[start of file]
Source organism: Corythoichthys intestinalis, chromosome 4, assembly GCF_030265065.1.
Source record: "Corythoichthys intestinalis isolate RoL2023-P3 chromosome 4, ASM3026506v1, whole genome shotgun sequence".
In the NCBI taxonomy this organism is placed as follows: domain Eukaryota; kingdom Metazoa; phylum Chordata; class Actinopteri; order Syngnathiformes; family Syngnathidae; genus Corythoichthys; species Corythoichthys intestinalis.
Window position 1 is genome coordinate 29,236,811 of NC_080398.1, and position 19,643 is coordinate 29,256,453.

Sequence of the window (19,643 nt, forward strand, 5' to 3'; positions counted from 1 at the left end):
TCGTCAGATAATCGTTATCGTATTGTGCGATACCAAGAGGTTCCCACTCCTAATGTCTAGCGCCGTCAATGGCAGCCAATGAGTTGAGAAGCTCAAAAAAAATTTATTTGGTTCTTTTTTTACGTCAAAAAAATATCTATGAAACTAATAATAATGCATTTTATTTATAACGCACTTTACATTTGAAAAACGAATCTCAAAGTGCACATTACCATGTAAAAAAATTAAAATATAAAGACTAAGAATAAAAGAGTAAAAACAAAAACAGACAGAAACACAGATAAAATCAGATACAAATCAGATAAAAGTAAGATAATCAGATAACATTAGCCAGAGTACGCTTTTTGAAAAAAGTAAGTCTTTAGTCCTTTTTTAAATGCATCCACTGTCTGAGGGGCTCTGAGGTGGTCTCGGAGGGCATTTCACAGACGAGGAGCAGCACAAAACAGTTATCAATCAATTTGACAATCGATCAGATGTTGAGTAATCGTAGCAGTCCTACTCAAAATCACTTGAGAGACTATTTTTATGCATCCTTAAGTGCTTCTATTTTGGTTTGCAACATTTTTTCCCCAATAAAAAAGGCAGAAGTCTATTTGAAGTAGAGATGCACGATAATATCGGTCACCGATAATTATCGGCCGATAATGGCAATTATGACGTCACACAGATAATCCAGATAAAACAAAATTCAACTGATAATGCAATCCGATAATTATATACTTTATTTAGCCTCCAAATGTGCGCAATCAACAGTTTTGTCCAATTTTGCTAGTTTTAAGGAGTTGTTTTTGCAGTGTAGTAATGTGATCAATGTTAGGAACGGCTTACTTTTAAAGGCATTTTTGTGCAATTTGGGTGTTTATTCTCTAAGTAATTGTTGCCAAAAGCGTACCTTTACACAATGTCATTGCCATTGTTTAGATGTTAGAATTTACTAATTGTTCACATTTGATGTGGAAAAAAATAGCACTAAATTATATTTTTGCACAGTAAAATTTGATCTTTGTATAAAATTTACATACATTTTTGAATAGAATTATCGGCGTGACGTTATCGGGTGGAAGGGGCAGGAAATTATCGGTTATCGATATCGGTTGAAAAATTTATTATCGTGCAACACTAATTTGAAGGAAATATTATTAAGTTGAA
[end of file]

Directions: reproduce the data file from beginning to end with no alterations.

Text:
Source organism: Corythoichthys intestinalis, chromosome 4, assembly GCF_030265065.1.
Source record: "Corythoichthys intestinalis isolate RoL2023-P3 chromosome 4, ASM3026506v1, whole genome shotgun sequence".
In the NCBI taxonomy this organism is placed as follows: domain Eukaryota; kingdom Metazoa; phylum Chordata; class Actinopteri; order Syngnathiformes; family Syngnathidae; genus Corythoichthys; species Corythoichthys intestinalis.
Window position 1 is genome coordinate 29,236,811 of NC_080398.1, and position 19,643 is coordinate 29,256,453.

Sequence of the window (19,643 nt, forward strand, 5' to 3'; positions counted from 1 at the left end):
TCGTCAGATAATCGTTATCGTATTGTGCGATACCAAGAGGTTCCCACTCCTAATGTCTAGCGCCGTCAATGGCAGCCAATGAGTTGAGAAGCTCAAAAAAAATTTATTTGGTTCTTTTTTTACGTCAAAAAAATATCTATGAAACTAATAATAATGCATTTTATTTATAACGCACTTTACATTTGAAAAACGAATCTCAAAGTGCACATTACCATGTAAAAAAATTAAAATATAAAGACTAAGAATAAAAGAGTAAAAACAAAAACAGACAGAAACACAGATAAAATCAGATACAAATCAGATAAAAGTAAGATAATCAGATAACATTAGCCAGAGTACGCTTTTTGAAAAAAGTAAGTCTTTAGTCCTTTTTTAAATGCATCCACTGTCTGAGGGGCTCTGAGGTGGTCTCGGAGGGCATTTCACAGACGAGGAGCAGCACAAAACAGTTATCAATCAATTTGACAATCGATCAGATGTTGAGTAATCGTAGCAGTCCTACTCAAAATCACTTGAGAGACTATTTTTATGCATCCTTAAGTGCTTCTATTTTGGTTTGCAACATTTTTTCCCCAATAAAAAAGGCAGAAGTCTATTTGAAGTAGAGATGCACGATAATATCGGTCACCGATAATTATCGGCCGATAATGGCAATTATGACGTCACACAGATAATCCAGATAAAACAAAATTCAACTGATAATGCAATCCGATAATTATATACTTTATTTAGCCTCCAAATGTGCGCAATCAACAGTTTTGTCCAATTTTGCTAGTTTTAAGGAGTTGTTTTTGCAGTGTAGTAATGTGATCAATGTTAGGAACGGCTTACTTTTAAAGGCATTTTTGTGCAATTTGGGTGTTTATTCTCTAAGTAATTGTTGCCAAAAGCGTACCTTTACACAATGTCATTGCCATTGTTTAGATGTTAGAATTTACTAATTGTTCACATTTGATGTGGAAAAAAATAGCACTAAATTATATTTTTGCACAGTAAAATTTGATCTTTGTATAAAATTTACATACATTTTTGAATAGAATTATCGGCGTGACGTTATCGGGTGGAAGGGGCAGGAAATTATCGGTTATCGATATCGGTTGAAAAATTTATTATCGTGCAACACTAATTTGAAGGAAATATTATTAAGTTGAA